A summary of what's in the major U.S. newspapers.
Nov. 4 2001 6:26 AM

Yankees Bomb

 

 

The Washington Post  constructs a lead around a newly disclosed FBI affidavit that presents the legal arguments the government is using to detain Middle Eastern men as part of the FBI's counterterrorism probe. The paper studied the circumstances of 235 such detainees and concluded that the FBI is not looking for people who played a role in Sept. 11 so much as it is trying to snatch up and hold onto anyone who might be planning future terrorist attacks. The Los Angeles Times  offleads a similar story on the detainees and leads with a dispatch from Tajikistan where Defense Secretary Donald Rumsfeld announced that the U.S. has received permission to inspect three Tajik airbases to determine their fitness for launching bombing raids in Afghanistan. The New York Times  fronts neither the FBI affidavit nor the news about the Tajik airbases and leads with an announcement on how the Centers for Disease Control is planning for smallpox should there be an outbreak. The CDC has smallpox-vaccinated 140 epidemiologists who will be first-responders to a report of a case of the disease, and the CDC will begin teaching classes at its headquarters to train doctors to recognize smallpox. Details on this smallpox response plan are few: The courses will show doctors pictures of smallpox lesions; course planners want to put such pictures on the Internet so doctors anywhere can learn to recognize the disease; and doctors will be taught the procedure for vaccinating against it.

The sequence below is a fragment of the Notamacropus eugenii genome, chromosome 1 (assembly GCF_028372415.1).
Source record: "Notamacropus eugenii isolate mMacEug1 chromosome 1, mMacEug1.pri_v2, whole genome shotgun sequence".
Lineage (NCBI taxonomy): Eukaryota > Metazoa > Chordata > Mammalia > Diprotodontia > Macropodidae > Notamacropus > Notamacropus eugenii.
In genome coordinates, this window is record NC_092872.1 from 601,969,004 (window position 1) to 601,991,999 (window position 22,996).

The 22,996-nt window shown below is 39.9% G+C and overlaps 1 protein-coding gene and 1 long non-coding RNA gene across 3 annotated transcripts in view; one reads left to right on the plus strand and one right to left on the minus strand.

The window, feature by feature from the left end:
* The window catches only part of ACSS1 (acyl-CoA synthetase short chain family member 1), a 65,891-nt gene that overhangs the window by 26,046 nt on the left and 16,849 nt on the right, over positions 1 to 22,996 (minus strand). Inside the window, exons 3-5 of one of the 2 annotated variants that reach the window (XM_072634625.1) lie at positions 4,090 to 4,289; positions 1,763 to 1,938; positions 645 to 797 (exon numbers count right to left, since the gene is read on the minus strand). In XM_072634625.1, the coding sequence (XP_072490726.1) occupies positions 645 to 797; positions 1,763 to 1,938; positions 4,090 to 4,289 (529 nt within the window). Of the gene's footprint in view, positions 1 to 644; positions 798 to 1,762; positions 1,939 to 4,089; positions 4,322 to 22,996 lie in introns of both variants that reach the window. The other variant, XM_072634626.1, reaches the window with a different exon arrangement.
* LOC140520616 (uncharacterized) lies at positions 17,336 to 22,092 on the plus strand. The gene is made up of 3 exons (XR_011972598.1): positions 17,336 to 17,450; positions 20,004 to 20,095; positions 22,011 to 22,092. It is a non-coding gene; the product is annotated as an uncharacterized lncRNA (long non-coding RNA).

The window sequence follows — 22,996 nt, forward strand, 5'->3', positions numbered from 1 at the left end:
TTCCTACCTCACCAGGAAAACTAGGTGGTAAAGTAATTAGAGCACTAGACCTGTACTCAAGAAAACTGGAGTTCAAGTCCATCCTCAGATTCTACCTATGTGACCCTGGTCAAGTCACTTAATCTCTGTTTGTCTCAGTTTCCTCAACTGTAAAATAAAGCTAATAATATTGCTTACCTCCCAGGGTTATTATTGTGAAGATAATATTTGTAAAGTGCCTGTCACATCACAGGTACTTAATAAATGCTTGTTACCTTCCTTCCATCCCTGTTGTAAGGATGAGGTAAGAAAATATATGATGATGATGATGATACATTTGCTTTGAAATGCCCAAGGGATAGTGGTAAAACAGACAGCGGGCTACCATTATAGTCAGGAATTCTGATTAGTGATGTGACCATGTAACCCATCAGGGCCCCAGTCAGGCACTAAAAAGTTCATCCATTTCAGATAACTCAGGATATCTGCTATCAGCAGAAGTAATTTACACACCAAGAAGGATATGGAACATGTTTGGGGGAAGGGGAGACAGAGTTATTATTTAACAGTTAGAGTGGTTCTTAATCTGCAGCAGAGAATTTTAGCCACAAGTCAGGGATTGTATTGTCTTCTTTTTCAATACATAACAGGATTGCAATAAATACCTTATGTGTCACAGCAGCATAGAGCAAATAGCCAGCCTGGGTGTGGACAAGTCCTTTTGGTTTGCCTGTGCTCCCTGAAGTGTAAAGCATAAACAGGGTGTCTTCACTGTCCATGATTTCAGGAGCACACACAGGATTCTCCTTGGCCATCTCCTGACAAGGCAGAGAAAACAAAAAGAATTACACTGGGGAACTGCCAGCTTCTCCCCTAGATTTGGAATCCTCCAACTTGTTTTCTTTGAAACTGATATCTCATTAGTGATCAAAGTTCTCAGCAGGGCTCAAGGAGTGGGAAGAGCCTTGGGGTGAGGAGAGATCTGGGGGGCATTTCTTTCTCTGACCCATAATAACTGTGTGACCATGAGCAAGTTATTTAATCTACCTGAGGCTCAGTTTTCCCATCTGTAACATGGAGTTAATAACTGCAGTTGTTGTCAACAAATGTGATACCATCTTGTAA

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The WP lead quotes the affidavit, which explains that "the business of counterterrorism intelligence gathering in the United States is akin to the construction of a mosaic" for which you need pieces that together "will reveal how the unseen whole operates." So far, that rationale has led to the detention of 1,147 people. The paper cites evidence that the detainees are being held only in order to prevent future terrorism: 1) The number of people being detained in recent weeks has increased as the government has received intelligence about possible terrorist threats; and 2) none of those in custody has been charged in connection with Sept. 11.